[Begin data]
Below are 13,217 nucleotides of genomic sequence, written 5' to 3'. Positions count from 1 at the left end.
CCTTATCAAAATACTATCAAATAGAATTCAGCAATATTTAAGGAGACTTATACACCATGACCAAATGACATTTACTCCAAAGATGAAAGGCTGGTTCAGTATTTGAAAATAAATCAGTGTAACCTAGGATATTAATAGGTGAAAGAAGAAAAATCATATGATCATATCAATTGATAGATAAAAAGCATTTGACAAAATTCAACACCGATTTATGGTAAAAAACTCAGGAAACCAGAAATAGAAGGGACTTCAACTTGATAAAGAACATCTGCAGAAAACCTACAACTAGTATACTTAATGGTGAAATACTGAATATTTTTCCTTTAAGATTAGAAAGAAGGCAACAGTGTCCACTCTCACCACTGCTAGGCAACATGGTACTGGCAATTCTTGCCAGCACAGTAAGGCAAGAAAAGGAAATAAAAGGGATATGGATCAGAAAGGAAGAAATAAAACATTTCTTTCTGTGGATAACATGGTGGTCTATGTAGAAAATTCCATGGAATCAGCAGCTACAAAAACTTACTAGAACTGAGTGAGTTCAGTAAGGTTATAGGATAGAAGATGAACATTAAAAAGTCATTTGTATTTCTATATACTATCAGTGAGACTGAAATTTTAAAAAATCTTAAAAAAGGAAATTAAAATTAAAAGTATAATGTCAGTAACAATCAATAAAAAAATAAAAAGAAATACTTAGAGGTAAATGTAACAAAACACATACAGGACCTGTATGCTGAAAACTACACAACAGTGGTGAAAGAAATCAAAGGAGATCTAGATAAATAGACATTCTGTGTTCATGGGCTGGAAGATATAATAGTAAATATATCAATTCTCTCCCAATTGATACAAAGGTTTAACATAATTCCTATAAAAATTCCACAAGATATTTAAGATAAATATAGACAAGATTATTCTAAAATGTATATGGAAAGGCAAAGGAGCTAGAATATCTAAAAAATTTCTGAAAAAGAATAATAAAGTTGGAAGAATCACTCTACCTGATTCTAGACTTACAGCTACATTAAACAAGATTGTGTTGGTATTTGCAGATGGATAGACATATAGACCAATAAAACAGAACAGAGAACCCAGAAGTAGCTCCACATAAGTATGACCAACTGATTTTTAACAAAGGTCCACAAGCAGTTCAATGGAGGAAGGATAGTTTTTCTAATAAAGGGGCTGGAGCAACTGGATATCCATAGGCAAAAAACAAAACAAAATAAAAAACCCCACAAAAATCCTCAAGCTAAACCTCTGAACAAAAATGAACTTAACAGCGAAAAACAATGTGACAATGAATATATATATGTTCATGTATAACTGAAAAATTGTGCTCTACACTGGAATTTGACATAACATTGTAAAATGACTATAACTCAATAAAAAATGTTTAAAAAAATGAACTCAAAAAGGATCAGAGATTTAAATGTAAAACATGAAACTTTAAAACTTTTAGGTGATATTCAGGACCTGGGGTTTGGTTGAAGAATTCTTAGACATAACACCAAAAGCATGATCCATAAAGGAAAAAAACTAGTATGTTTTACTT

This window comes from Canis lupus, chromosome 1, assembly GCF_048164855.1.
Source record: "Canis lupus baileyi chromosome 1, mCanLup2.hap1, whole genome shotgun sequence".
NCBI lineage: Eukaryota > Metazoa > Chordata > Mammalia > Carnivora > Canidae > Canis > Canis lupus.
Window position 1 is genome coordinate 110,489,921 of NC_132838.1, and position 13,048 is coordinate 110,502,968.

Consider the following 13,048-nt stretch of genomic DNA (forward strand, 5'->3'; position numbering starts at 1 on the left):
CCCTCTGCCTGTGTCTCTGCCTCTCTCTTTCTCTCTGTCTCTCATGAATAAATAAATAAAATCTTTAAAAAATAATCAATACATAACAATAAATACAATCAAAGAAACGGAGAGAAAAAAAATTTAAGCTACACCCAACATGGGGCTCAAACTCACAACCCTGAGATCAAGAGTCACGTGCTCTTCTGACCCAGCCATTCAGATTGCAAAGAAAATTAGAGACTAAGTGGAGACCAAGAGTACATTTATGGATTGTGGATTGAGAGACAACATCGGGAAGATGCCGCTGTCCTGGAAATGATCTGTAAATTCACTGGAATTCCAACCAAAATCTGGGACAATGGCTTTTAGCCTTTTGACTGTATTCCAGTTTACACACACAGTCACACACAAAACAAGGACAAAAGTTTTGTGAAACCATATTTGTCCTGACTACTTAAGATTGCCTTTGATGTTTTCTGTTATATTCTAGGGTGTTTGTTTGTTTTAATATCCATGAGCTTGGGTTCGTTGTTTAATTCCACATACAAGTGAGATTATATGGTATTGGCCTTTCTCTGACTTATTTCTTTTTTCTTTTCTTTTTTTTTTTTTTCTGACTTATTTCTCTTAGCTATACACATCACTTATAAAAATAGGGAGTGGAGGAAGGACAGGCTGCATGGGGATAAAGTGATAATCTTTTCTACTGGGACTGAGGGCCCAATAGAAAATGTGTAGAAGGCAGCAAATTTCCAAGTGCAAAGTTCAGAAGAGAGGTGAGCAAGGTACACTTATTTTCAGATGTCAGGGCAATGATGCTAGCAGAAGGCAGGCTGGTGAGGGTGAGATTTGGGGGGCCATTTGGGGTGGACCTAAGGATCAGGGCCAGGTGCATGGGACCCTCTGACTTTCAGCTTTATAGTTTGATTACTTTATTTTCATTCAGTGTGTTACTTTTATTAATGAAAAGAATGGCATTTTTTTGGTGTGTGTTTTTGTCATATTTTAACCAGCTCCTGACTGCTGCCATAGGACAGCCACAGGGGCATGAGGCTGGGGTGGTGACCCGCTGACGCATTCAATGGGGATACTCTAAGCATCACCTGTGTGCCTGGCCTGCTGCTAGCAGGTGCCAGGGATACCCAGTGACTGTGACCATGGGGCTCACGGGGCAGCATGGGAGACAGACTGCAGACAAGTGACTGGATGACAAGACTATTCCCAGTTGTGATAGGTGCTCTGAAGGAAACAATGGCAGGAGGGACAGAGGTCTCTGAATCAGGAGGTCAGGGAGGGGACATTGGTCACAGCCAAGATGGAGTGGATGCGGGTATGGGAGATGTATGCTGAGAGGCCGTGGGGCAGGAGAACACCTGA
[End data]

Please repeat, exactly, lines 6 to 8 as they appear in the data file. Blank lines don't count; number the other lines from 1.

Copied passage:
Window position 1 is genome coordinate 110,489,921 of NC_132838.1, and position 13,048 is coordinate 110,502,968.

Consider the following 13,048-nt stretch of genomic DNA (forward strand, 5'->3'; position numbering starts at 1 on the left):
CCCTCTGCCTGTGTCTCTGCCTCTCTCTTTCTCTCTGTCTCTCATGAATAAATAAATAAAATCTTTAAAAAATAATCAATACATAACAATAAATACAATCAAAGAAACGGAGAGAAAAAAAATTTAAGCTACACCCAACATGGGGCTCAAACTCACAACCCTGAGATCAAGAGTCACGTGCTCTTCTGACCCAGCCATTCAGATTGCAAAGAAAATTAGAGACTAAGTGGAGACCAAGAGTACATTTATGGATTGTGGATTGAGAGACAACATCGGGAAGATGCCGCTGTCCTGGAAATGATCTGTAAATTCACTGGAATTCCAACCAAAATCTGGGACAATGGCTTTTAGCCTTTTGACTGTATTCCAGTTTACACACACAGTCACACACAAAACAAGGACAAAAGTTTTGTGAAACCATATTTGTCCTGACTACTTAAGATTGCCTTTGATGTTTTCTGTTATATTCTAGGGTGTTTGTTTGTTTTAATATCCATGAGCTTGGGTTCGTTGTTTAATTCCACATACAAGTGAGATTATATGGTATTGGCCTTTCTCTGACTTATTTCTTTTTTCTTTTCTTTTTTTTTTTTTTCTGACTTATTTCTCTTAGCTATACACATCACTTATAAAAATAGGGAGTGGAGGAAGGACAGGCTGCATGGGGATAAAGTGATAATCTTTTCTACTGGGACTGAGGGCCCAATAGAAAATGTGTAGAAGGCAGCAAATTTCCAAGTGCAAAGTTCAGAAGAGAGGTGAGCAAGGTACACTTATTTTCAGATGTCAGGGCAATGATGCTAGCAGAAGGCAGGCTGGTGAGGGTGAGATTTGGGGGGCCATTTGGGGTGGACCTAAGGATCAGGGCCAGGTGCATGGGACCCTCTGACTTTCAGCTTTATAGTTTGATTACTTTATTTTCATTCAGTGTGTTACTTTTATTAATGAAAAGAATGGCATTTTTTTGGTGTGTGTTTTTGTCATATTTTAACCAGCTCCTGACTGCTGCCATAGGACAGCCACAGGGGCATGAGGCTGGGGTGGTGACCCGCTGACGCATTCAATGGGGATACTCTAAGCATCACCTGTGTGCCTGGCCTGCTGCTAGCAGGTGCCAGGGATACCCAGTGACTGTGACCATGGGGCTCACGGGGCAGCATGGGAGACAGACTGCAGACAAGTGACTGGATGACAAGACTATTCCCAGTTGTGATAGGTGCTCTGAAGGAAACAATGGCAGGAGGGACAGAGGTCTCTGAATCAGGAGGTCAGGGAGGGGACATTGGTCACAGCCAAGATGGAGTGGATGCGGGTATGGGAGATGTATGCTGAGAGGCCGTGGGGCAGGAGAACACCTGA